Last Christmas, when I was writing about Pietro Yon, composer of the Christmas song Gesù Bambino and probable guest at my grandparents’ wedding, one of the images I considered including was this souvenir of the occasion, a beautifully-decorated remembrance of the wedding guests in the form of an acrostic. But since this item has an Easter connection rather than a Christmas one, I decided to save it until now.
Under the heading “NOZZE: Julius Valentino ~ Josephine Boatti” (Nuptials of Julius Valentino, my grandfather, and Josephine Boatti, my grandmother), the names of the guests are arranged in squares and rectangles, with one letter in each name highlighted in red, forming an acrostic. Moving from left to right, the acrostic reads, “FIORI DI ARANCIO LA PASQUA CHE VI UNISCE VI PORTI FELICITA PARENTI AMICI PRESENTI LONTANI LO AUGURANO.” The words are in all caps and there’s no punctuation, which makes translation more challenging. I separated it into two sentences, which I have rendered thus:
With orange blossoms, may Easter which unites you bring you happiness. Your family and friends, both those present and those far away, wish you the best.
The text of the acrostic exhibits several interesting features. It begins, “With orange blossoms.” Orange blossoms, also illustrated in the background, have long been associated with weddings, and, like the white bridal gown, were popularized by Queen Victoria’s 1840 wedding to Prince Albert. I don’t think I can see actual orange blossoms in my grandmother’s bouquet; it looks to me like just roses and lilies-of-the-valley. She doesn’t say anything about her bouquet in her memoir, although she does mention that her dress came from Macy’s. She also says, quite casually, that because the wedding took place during Prohibition, “he got all the liquor from the ship” (Julius was working for Italian Lines at the time).
The acrostic continues, “may Easter which unites you bring you happiness.” My grandparents were married on April 20, which in 1924 was Easter Sunday. My grandmother wrote in her memoir, “They did not want me to get married on Easter Sunday, but somehow or other I must have looked at the priest with a very sad expression because we managed to get that date.” The Catholic Church does not allow weddings during Lent, as it is a penitential season, but as far as I know Easter Sunday is ok. Probably the priest was just reluctant because Holy Week and Easter are so busy and it would have been more convenient to pick a later date.1
Finally, the acrostic uses the Italian verb augurano for what the family and friends are doing. I have translated augurano as “wish you the best.” The related noun, auguri in the plural, means “best wishes.” My grandmother used to write molti auguri in my birthday cards, or “with all best wishes.” The history of these words goes back to ancient Rome, where augury was a form of divination. Divination refers to determining the will of the gods by means of observing some aspect of the natural world. A prophet—mantis in Greek—is one who is skilled in reading the book of nature. That is why many forms of divination end in the suffix –mancy.2 The insect known as the praying mantis is named for its resemblance to a prophet making a pronouncement.3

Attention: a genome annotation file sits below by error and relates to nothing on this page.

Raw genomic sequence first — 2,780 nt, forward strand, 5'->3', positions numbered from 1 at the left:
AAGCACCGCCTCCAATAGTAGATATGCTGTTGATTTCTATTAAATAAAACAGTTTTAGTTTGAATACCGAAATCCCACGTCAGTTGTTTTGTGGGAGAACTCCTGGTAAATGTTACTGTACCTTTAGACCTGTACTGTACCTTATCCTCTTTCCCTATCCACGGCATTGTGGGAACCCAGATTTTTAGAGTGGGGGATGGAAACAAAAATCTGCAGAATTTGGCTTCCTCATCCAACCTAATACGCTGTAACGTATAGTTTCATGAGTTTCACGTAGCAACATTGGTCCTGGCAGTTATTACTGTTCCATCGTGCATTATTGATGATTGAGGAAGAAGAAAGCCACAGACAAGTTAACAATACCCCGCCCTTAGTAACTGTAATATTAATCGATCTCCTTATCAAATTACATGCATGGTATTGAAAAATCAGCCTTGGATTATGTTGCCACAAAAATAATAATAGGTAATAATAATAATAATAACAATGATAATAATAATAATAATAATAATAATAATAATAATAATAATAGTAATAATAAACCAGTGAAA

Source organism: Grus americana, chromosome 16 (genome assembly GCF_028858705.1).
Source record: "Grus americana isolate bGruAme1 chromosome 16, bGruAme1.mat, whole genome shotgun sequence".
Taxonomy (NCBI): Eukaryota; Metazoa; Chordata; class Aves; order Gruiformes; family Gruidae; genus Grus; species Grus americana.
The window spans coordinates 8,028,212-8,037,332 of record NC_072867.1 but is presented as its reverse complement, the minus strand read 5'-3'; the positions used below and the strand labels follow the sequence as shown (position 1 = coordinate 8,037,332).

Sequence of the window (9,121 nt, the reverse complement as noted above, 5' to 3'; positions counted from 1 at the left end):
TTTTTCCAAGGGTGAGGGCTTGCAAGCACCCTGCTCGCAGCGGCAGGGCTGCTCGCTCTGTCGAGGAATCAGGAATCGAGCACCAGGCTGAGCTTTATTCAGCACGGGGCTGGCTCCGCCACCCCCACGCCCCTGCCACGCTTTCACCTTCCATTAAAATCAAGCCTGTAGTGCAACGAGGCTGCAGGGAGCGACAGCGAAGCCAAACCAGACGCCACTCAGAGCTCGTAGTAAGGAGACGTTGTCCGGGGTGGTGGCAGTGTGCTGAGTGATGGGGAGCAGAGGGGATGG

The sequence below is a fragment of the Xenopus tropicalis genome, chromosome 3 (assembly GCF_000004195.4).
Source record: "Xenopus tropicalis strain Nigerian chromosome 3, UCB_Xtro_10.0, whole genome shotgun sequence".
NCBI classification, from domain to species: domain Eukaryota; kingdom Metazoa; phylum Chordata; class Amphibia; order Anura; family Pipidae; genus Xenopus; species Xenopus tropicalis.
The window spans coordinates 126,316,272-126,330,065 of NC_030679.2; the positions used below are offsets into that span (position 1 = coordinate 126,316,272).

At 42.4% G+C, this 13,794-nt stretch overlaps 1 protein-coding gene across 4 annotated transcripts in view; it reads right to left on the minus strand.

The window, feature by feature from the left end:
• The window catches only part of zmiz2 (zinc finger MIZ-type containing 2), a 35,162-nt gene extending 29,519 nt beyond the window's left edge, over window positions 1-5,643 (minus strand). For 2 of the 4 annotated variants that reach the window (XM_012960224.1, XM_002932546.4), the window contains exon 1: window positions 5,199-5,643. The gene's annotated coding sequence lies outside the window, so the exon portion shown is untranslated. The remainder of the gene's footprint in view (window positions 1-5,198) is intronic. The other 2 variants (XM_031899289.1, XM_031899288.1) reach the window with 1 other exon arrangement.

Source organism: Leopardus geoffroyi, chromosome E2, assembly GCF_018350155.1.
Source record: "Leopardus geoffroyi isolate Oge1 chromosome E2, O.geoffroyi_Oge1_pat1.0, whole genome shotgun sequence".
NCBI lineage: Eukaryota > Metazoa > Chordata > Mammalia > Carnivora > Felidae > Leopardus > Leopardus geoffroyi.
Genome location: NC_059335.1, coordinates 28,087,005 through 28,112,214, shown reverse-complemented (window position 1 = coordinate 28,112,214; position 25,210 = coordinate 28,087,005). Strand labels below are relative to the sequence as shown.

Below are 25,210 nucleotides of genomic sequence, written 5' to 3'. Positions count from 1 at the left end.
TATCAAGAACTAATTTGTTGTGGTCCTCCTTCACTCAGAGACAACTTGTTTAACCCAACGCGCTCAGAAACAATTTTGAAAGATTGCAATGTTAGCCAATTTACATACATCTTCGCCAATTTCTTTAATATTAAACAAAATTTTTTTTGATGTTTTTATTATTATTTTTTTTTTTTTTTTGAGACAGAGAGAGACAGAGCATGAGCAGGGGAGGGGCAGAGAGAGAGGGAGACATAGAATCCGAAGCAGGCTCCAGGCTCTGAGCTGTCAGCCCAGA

Augury is the form of divination that involves interpreting the behavior of birds. When Romulus and Remus were arguing over which of them should have precedence in their new city, they decided to settle the question by asking the gods. It didn’t go well, as the ancient Roman historian Livy relates:
For this purpose Romulus took the Palatine hill and Remus the Aventine as their respective stations from which to observe the auspices. Remus, the story goes, was the first to receive a sign—six vultures; and no sooner was this made known to the people than double the number of birds appeared to Romulus. The followers of each promptly saluted their master as king, one side basing its claim upon priority, the other upon number. Angry words ensued, followed all too soon by blows, and in the course of the affray Remus was killed.4
Had the fight gone the other way, of course, the capital of Italy would be called Reme.5 We no longer consult the flight of birds before undertaking something important, like building a city or getting married, but Italians still wish one another good omens—molti auguri—and even in English we say that something “augurs well.”
In addition to the text of the acrostic, the guest list is also quite interesting. Disappointingly, the name of Pietro Yon does not appear, although I am reasonably certain that I identified him in a group wedding photo. Perhaps the artist only included those names that were needed to make the acrostic. Of the names that do appear, the one that jumped out at me was “Hon. La Guardia.” In 1924 La Guardia was not yet an airport, or a Broadway musical, or even the mayor of New York City, but he was, I discovered, a U.S. Congressman (hence the “Honorable”).6 This souvenir was framed and hung in my grandparents’ house for years, and I remember once asking her about La Guardia. As I remember, she said something like, “My parents invited all kinds of bigshots.” Now I’m not sure if she meant that a bigshot like La Guardia was invited and came to the wedding, or that he was invited and therefore included on the guest list that the artist worked from, but didn’t actually show up. In any case, La Guardia’s presence is not noted in any of the newspaper articles about the wedding that my father transcribed in the memoir.
My grandparents were married for 70 years, until my grandfather died in 1994. That Easter Sunday wedding, with or without actual orange blossoms, did augur well for them.